It is the cinema which chronicles the passions, nightmares and dreams of an era. To look back at the movies of any given decade is to peer into the very fabric of an age’s consciousness. We are currently living through a period of historical transition, a moment Gramsci would recognize as a moment when an old world is beginning to die and what will come forth we do not yet know. Paris is burning, new parties worship the cult of blood and land. This helps explain why much of the year’s defining cinema obsesses itself with the past, the present and an aching uncertainty over what is to come. Yet some movies were also full of hope and tenderness, wisdom and the reverie of romance. I spent much of this year in darkened screening rooms all over Los Angeles. Whether in a hidden corner of Rodeo Drive or in some distant multiplex in Burbank, I found myself moved, exhilarated or challenged with despair. Here are ten offerings which defined the year in film, and crystalize our place in this current passage of time.
- First Reformed
No other film captured the spirit of the times like this one. A return to form for legendary screenwriter and director Paul Schrader, First Reformed stars Ethan Hawke in one of his great roles as the Reverend Toller, who undergoes a radical awakening after meeting a doomed environmentalist and his pregnant wife, played by Amanda Seyfried. Schrader, who also wrote Taxi Driver and Raging Bull for Martin Scorsese, both films which explore restless souls, explores faith, love and sincerity in a darkening world with a meditative, transcendental style reminiscent of Ingmar Bergman. It is a film about a heart unchained and made dangerous when it becomes aware of a world nearing cataclysm. Schrader is himself the product of a Calvinist upbringing, which has always fueled the fascination with fanatical commitment in his works, from Mishima to The Last Temptation of Christ. In First Reformed, Schrader uses a fierce poetry to evoke the battle between the flesh and idealism, hope and despair. There is an eloquently radical message at the heart this film, more dangerous in a sense than a Molotov cocktail. It is all embodied in a stunning moment where two people kiss, the camera turning and turning around them in a crescendo, as if to say that the most revolutionary act is found in loving authentically, beyond the superficial, deeply and truly.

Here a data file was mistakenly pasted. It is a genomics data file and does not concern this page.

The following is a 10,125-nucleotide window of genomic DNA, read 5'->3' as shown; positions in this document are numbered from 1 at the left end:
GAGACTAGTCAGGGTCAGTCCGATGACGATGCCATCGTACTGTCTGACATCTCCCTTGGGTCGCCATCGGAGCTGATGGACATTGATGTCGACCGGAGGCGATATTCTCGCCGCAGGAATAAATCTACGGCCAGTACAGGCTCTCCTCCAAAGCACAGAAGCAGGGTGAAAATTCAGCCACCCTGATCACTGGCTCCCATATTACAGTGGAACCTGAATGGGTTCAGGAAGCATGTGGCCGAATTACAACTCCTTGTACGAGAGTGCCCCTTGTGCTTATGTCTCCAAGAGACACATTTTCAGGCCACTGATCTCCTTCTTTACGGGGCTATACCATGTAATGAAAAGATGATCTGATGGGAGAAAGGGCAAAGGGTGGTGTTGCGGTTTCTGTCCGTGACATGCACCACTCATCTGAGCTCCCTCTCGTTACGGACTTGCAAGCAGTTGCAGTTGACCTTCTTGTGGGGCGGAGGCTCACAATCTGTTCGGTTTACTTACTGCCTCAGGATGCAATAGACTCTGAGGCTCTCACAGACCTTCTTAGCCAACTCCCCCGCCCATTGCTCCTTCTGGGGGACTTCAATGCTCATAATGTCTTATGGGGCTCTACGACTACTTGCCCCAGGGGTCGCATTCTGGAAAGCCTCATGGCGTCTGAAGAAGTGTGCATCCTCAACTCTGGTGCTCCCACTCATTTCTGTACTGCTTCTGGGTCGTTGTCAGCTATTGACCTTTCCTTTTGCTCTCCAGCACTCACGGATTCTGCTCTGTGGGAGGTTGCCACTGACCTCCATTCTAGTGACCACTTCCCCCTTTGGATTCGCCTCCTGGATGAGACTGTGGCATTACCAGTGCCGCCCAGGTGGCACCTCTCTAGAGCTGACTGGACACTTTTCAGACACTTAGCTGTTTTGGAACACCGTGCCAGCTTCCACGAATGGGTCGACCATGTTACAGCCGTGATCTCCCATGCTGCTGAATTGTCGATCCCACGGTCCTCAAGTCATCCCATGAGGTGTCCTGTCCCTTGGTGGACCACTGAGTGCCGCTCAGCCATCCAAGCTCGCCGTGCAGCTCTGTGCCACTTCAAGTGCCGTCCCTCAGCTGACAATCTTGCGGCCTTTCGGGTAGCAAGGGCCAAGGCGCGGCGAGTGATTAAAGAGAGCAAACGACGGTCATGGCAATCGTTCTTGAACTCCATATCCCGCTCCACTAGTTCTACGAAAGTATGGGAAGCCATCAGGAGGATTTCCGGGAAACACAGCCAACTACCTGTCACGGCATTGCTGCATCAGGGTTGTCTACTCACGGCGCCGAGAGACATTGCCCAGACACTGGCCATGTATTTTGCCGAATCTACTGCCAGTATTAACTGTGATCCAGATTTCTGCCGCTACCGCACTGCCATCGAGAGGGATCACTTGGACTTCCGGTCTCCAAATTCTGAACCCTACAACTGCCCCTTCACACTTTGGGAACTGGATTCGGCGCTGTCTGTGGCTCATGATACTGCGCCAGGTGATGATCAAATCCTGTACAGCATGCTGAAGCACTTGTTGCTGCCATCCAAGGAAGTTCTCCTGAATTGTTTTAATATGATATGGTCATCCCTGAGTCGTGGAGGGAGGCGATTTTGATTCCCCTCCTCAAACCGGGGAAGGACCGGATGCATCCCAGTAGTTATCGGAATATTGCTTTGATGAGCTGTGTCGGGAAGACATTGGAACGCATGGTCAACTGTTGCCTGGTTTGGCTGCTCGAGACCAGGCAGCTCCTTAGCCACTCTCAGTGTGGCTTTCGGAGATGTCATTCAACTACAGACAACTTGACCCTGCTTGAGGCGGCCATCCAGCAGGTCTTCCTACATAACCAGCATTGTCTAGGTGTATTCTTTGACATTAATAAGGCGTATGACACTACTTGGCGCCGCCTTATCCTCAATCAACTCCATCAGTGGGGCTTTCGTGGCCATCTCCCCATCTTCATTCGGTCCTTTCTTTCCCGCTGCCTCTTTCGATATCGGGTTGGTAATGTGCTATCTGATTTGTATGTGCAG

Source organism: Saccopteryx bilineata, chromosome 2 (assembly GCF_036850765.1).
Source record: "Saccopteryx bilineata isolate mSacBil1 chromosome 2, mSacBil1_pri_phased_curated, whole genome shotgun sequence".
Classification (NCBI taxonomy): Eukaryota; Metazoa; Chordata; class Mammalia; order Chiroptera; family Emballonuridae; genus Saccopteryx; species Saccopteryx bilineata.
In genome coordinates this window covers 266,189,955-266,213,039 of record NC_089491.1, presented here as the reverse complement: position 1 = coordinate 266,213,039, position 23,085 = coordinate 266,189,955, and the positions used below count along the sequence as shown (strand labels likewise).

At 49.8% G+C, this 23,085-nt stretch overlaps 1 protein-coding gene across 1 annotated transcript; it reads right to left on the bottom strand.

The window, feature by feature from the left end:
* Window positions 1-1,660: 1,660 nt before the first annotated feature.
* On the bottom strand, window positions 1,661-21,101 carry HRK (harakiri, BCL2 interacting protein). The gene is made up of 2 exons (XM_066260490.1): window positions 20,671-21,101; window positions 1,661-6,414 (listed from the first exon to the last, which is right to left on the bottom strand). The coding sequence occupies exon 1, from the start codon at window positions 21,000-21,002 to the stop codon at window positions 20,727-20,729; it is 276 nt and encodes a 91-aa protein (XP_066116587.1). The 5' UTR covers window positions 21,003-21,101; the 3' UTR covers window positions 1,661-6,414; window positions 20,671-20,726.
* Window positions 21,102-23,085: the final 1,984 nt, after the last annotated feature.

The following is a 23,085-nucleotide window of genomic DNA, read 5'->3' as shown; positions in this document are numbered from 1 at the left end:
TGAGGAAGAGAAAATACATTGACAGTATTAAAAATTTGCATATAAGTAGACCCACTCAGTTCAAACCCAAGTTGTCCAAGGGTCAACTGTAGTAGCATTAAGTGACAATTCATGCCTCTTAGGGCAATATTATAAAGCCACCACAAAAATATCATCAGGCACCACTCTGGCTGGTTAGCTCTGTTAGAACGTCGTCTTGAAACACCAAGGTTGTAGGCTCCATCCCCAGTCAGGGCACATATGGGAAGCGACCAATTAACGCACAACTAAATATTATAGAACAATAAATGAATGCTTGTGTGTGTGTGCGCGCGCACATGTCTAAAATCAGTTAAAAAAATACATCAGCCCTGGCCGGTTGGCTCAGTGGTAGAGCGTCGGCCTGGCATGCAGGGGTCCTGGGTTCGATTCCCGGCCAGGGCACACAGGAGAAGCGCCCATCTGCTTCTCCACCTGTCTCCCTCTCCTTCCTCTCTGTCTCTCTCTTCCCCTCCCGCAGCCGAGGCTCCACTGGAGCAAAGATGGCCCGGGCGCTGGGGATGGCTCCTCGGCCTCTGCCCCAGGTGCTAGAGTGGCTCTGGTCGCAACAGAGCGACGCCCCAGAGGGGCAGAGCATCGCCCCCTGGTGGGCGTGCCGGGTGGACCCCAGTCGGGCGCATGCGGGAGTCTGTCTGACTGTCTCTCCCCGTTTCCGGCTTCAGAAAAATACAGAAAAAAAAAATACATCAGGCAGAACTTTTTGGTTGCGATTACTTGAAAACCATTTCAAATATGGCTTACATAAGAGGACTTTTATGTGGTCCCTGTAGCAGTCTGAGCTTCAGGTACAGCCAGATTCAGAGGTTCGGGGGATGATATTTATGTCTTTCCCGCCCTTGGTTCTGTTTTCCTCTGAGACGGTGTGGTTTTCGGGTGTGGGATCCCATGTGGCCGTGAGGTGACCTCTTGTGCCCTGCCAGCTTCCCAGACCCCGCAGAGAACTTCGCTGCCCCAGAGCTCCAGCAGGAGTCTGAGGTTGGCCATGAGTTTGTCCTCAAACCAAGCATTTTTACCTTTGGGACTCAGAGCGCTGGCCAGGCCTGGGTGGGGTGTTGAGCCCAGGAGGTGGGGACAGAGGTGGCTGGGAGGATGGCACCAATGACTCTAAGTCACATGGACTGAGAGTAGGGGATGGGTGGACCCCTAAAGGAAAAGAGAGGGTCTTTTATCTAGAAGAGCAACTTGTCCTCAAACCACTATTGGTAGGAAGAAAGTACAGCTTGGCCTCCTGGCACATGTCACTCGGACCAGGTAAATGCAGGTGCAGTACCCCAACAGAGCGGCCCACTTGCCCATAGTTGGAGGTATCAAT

A Proustian evocation of memory. Alfonso Cuaron reaches back into his childhood to deliver this hypnotic, cinematic reverie. Filmed in a crisp black and white, Roma is told from the point of view of Cleo (Yalitza Aparicio), the maid of a middle class family in 1970s Mexico City. Cuaron brings to life the sights and sounds, political clashes and social realities of an era. As the façade of the home Cleo works for cracks, we also follow her into the bowels of the monster city, where young men are trained to be paramilitaries and protests can transform into bloodbaths. Cuaron applies the haze of memory to surreal moments where the Mexican upper class go shooting in dreamy valleys, the heads of their former pets mounted on their walls. For Cuaron this is also his most personal work, visually poetic and as intimate as a remembered dream. Cuaron fills every inch of the frame with a richness of detail that is breathtaking. This filmmaker who has conjured the feeling of being marooned in space with Gravity, and predicted quite accurately our trajectory as a civilization with Children of Men, here crafts a film that has the power of remembering the sensations of a moment in time, from the way sunlight illuminated a kitchen to how she looked when you found her alone and sad in a balcony.
Oh what Shakespeare would have written about our modern-day tyrants. Vice takes the life of former Vice President Dick Cheney and transforms it into an epic study of power. Director Adam McKay reveals himself to be a great iconoclast, almost in the tradition of Gore Vidal. Cheney becomes a vehicle to explore the last 40 years of American imperial history. His rise from rural drunkard to power player moves hand in hand with the rise of Nixon, the age of Reagan and neocon hubris following 9/11. Christian Bale disappears behind the character, becoming a large, hulking political animal who changed history more than we could ever imagine. Amy Adams is a virtual Lady Macbeth as Lynne Cheney, driving her man in a thirst for power for its own sake. Sam Rockwell is pure frat boy corruption as former president George W. Bush. Steve Carell’s Donald Rumsfeld prowls like a rat, laughing when asked what he believes in. This is politics elevated to a tragedy of Shakespearean dimensions. When Cheney plots the invasion of Iraq, McKay cuts to scenes demonstrating what the actual effects of an air bombing are, in all its horrific bloodshed. Like a young Oliver Stone, this film combines a fevered craft with an urgency to tell us about this man and his times. McKay transcends the exhilarating visual style of his previous opus, The Big Short, which somehow put into clarity the mechanics behind the 2008 crash. Having chronicled the modern downfall of capitalism, now McKay steps into an arena as bold and ancient as the Romans. Indeed, even the music score by Nicholas Britell storms like an imperial march. There stands at the entrance to the Oval Office Cheney, casting a long and menacing shadow over the republic, unleashing the Furies now devouring the system itself.